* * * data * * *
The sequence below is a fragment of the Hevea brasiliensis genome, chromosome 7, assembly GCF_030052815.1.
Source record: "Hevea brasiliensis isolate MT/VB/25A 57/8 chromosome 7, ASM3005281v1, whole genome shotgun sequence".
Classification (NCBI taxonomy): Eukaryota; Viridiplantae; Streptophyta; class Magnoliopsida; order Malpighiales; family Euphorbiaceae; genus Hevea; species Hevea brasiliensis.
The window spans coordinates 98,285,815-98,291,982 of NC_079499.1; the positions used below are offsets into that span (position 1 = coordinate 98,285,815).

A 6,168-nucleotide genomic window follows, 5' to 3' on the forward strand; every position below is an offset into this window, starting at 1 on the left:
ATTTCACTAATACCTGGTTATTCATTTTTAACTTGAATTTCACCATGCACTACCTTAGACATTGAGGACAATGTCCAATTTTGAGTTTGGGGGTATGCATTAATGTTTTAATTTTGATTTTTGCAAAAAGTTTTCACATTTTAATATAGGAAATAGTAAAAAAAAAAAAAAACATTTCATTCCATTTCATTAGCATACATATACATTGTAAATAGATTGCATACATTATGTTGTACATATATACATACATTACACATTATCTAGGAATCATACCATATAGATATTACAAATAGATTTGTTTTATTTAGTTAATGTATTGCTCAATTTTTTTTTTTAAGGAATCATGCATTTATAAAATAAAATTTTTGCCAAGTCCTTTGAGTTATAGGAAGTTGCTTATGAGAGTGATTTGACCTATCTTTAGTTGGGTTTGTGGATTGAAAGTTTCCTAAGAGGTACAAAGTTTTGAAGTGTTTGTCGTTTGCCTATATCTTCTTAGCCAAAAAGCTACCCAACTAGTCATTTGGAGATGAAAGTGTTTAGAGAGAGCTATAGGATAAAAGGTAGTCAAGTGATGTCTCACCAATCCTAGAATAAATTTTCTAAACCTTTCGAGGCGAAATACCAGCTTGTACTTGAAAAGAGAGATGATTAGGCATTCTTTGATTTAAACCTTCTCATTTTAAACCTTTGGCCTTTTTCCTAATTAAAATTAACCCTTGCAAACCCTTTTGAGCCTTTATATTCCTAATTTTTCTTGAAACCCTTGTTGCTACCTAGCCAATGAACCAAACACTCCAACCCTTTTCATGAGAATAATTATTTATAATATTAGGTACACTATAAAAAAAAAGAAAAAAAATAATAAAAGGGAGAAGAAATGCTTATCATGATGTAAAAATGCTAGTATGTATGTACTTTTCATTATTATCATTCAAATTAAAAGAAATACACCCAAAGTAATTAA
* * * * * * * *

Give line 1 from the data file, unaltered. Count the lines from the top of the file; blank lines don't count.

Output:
The sequence below is a fragment of the Hevea brasiliensis genome, chromosome 7, assembly GCF_030052815.1.